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Using Fluorescent Proteins, Scientists Find A New Way To Light Up Living Neurons for Research.

Source: 
Neuron
Date Published: 
June 19, 2013
Abstract: 

Scientists have found a new way to light up living cells for research. Using fluorescent proteins, scientists can reveal connections between neurons in the brain.

Scientists Launch Large Brain Imaging Scan Database

Source: 
Molecular Psychiatry
Date Published: 
June 18, 2013
Abstract: 

Scientists create an accessible database of more than 1,000 brain scans of people with autism and controls. The database, called the Autism Brain Imaging Data Exchange (ABIDE), will help scientists share brain imaging data.

Seaver Autism Center Annual Conference

Oct 6 2013 8:00 am
America/New York
Start Date: 
October 6, 2013
Location: 
Mt. Sinai School of Medicine, NYC

 

17th Annual Seaver Autism Center Conference

Ichan School of Medicine at Mount Sinai Hospital

All are invited to the 17th annual Seaver Center Advances in Autism Conference, Sunday, October 6, 2013 starting at 8am. 

The conference will be held in:
Stern Auditorium
Icahn School of Medicine
1468 Madison Avenue at 99 Street,
New York, NY 10029

The course director is Joseph Buxbaum, PhD. For more information, please contact jessica.brownfeld@mssm.edu.

 

Event Image: 

Dr. Beth Malow Wrote a Post About Sleep Issues Associated With Autism For Our Blog

Date Published: 
July 17, 2013
Abstract: 

Dr. Beth Malow of Vanderbilt University wrote a guest blog post where she discusses what we know and what we need to know about sleeping issues associated with autism.

Science and Sandwiches at Yale: Dr. Kevin Pelphrey

Oct 15 2013 5:00 pm
Oct 15 2013 7:30 pm
America/New York
Start Date: 
October 15, 2013
Location: 
Cohen Auditorium, Yale University

 

Join Dr. Kevin Pelphrey in an informal group of scientists together with parents and individuals with autism to share ideas and, of course, to eat sandwiches. From this dynamic combination, big new ideas are often born!

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Interagency Autism Coordinating Committee: Full Committee Meeting

Oct 23 2013 7:00 am
America/New York
Start Date: 
October 29, 2013
Location: 
Rockville, Maryland

Interagency Autism Coordinating Committee: Full Committee Meeting 

Tuesday, October 29, 2013

9:00 a.m. to 5:30 p.m. Eastern

NIH Neuroscience Center

6001 Executive Boulevard

Rockville, Maryland 20892

The Interagency Autism Coordinating Committee is a Federal advisory committee that coordinates all efforts within the Department of Health and Human Services (HHS) concerning autism spectrum disorder (ASD). Through its inclusion of both Federal and public members, the IACC helps to ensure that a wide range of ideas and perspectives are represented and discussed in a public forum. Representatives from autism organizations with a wide range of missions and perspectives attend to collaborate their efforts and ideas.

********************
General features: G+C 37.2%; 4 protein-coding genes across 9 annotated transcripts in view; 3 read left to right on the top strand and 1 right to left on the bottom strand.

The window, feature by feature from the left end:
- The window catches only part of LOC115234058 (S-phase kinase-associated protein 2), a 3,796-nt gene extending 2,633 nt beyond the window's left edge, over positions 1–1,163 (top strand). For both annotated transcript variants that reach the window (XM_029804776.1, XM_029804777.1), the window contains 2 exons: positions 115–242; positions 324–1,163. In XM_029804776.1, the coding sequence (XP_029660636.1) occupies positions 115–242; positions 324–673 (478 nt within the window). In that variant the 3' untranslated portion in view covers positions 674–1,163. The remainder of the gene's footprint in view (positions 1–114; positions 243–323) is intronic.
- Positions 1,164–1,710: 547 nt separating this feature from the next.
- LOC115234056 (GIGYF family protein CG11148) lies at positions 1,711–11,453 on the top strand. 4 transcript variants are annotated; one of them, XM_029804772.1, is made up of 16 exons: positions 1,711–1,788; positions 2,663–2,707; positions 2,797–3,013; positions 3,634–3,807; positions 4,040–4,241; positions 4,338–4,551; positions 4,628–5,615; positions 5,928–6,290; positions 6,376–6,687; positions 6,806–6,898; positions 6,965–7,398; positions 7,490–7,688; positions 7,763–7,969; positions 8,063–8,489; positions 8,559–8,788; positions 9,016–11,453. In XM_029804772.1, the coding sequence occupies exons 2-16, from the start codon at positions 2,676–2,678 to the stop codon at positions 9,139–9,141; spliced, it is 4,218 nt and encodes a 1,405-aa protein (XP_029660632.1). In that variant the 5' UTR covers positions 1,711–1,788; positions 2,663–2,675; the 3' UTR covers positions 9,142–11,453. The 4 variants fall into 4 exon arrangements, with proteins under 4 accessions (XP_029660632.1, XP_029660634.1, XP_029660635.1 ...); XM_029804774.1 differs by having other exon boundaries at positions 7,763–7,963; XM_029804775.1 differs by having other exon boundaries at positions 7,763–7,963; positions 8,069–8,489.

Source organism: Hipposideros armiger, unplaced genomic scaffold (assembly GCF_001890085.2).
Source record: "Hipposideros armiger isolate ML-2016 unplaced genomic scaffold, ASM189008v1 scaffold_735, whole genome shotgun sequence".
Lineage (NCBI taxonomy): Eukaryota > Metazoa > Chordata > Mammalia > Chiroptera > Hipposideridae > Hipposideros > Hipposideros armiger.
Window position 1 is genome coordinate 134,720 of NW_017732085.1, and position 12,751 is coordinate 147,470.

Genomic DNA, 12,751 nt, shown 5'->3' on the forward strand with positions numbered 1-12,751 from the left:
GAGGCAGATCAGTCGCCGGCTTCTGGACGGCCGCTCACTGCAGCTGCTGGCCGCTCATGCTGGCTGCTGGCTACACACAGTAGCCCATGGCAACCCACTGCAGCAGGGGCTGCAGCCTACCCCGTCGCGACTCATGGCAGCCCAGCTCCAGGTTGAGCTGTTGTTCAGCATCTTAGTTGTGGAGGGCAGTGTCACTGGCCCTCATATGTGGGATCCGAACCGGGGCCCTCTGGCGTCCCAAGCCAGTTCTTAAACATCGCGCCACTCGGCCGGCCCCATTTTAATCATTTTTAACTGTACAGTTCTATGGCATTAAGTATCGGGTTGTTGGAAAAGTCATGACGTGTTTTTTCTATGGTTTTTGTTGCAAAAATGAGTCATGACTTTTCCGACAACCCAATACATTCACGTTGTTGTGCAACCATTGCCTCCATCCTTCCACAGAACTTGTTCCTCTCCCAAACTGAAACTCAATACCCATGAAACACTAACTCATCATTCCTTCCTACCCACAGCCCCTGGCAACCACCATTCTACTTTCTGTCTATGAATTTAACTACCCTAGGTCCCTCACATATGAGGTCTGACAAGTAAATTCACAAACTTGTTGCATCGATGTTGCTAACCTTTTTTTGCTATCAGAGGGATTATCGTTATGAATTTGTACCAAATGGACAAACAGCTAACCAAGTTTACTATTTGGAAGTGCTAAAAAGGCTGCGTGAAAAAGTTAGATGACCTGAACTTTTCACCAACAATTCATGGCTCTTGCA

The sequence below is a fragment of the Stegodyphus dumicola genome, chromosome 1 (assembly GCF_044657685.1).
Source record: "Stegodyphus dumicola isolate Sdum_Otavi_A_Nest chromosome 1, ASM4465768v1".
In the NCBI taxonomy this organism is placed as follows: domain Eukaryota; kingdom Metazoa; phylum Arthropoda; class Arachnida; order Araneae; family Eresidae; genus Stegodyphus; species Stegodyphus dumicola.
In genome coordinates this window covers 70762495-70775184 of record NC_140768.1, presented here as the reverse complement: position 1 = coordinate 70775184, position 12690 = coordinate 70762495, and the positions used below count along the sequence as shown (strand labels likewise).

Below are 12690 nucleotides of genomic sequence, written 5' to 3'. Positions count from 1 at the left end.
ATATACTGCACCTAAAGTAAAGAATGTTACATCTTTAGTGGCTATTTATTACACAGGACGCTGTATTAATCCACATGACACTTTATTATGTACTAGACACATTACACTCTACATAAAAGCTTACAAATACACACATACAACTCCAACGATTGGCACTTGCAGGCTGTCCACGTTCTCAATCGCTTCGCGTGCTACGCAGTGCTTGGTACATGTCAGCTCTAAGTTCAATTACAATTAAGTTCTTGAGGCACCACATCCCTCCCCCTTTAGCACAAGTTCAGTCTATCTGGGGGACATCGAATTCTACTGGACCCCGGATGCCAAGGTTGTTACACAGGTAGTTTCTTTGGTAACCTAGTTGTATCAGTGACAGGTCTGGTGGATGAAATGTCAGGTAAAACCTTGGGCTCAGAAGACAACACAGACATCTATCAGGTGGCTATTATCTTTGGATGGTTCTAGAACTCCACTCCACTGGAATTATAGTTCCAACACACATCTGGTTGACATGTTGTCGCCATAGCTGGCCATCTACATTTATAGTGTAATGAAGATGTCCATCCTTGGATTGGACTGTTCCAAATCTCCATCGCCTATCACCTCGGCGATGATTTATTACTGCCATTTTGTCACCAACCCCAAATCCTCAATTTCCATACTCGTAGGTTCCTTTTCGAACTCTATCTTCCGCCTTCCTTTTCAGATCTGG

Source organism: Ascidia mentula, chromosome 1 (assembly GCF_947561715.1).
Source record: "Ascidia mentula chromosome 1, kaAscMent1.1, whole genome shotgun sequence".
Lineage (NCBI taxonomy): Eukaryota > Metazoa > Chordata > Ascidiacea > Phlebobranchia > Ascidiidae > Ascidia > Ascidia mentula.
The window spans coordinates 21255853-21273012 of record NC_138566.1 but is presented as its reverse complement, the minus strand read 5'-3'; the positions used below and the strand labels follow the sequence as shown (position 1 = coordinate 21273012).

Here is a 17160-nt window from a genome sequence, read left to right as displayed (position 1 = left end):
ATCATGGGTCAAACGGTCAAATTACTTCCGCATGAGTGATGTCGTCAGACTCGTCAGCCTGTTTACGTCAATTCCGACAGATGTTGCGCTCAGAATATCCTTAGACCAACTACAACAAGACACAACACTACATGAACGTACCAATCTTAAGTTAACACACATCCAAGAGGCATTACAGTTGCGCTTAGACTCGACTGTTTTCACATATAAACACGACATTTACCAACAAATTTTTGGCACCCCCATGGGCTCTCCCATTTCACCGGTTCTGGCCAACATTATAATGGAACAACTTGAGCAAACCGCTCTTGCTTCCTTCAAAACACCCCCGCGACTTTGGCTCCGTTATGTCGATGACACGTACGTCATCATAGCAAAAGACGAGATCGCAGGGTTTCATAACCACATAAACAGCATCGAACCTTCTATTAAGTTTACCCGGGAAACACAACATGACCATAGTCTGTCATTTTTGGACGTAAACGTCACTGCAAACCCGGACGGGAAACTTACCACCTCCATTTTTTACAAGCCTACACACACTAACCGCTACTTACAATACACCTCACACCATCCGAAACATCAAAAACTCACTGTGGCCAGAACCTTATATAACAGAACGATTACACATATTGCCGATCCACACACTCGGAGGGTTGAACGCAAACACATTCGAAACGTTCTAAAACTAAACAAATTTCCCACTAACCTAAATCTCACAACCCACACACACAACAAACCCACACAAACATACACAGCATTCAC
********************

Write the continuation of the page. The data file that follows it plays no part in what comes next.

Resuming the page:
As this meeting is a public forum, members of the communitty are welome to attend. 

Young Children With Autism Benefit Regardless of High-Quality Treatment Model

Source: 
Journal of Autism and Developmental Disorders
Date Published: 
June 28, 2013
Abstract: 

A UNC comparative efficacy study that compared the LEAP, TEACCH and Non-Model-Specific Special Education Programs found that young children who receive high-quality early intervention benefit developmentally regardless of the treatment model used.

Increasing the Gut Bacteria In Mice That Lack Them Helps Increase Their Sociability with Familiar Mice

Source: 
Molecular Psychiatry
Date Published: 
May 21, 2013
Abstract: 

A new study finds that increasing the gut bacteria populations in mice that lack them helps to increase their sociability. The increase in sociability is mainly limited to familiar mice but the study does show support for the theory of a connection between the gut and autism in certain cases.

Problematic Antibodies Affecting Brain Development During Pregnancy Could Help Explain 1/4 of Cases of Autism

Source: 
Translational Psychiatry
Date Published: 
July 9, 2013
Abstract: 

Antibodies found almost exclusively in mothers with children who have autism have a certain anitbody that may be affecting brain development during pregnancy. The same study says that these antibodies could account for nearly 1/4 of all cases of autism.

Excessive Cerebral Spinal Fluid and Enlarged Brain Size in Infants May Be a Potential Biomarker for Autism

Source: 
Brain: A Journal of Neurology
Date Published: 
April 29, 2013
Abstract: 

Researchers find that infants who later develop autism have more cerebral spinal fluid and larger brain sizes compared to typically developing infants. These differences could be a potential biomarker in infants for autism.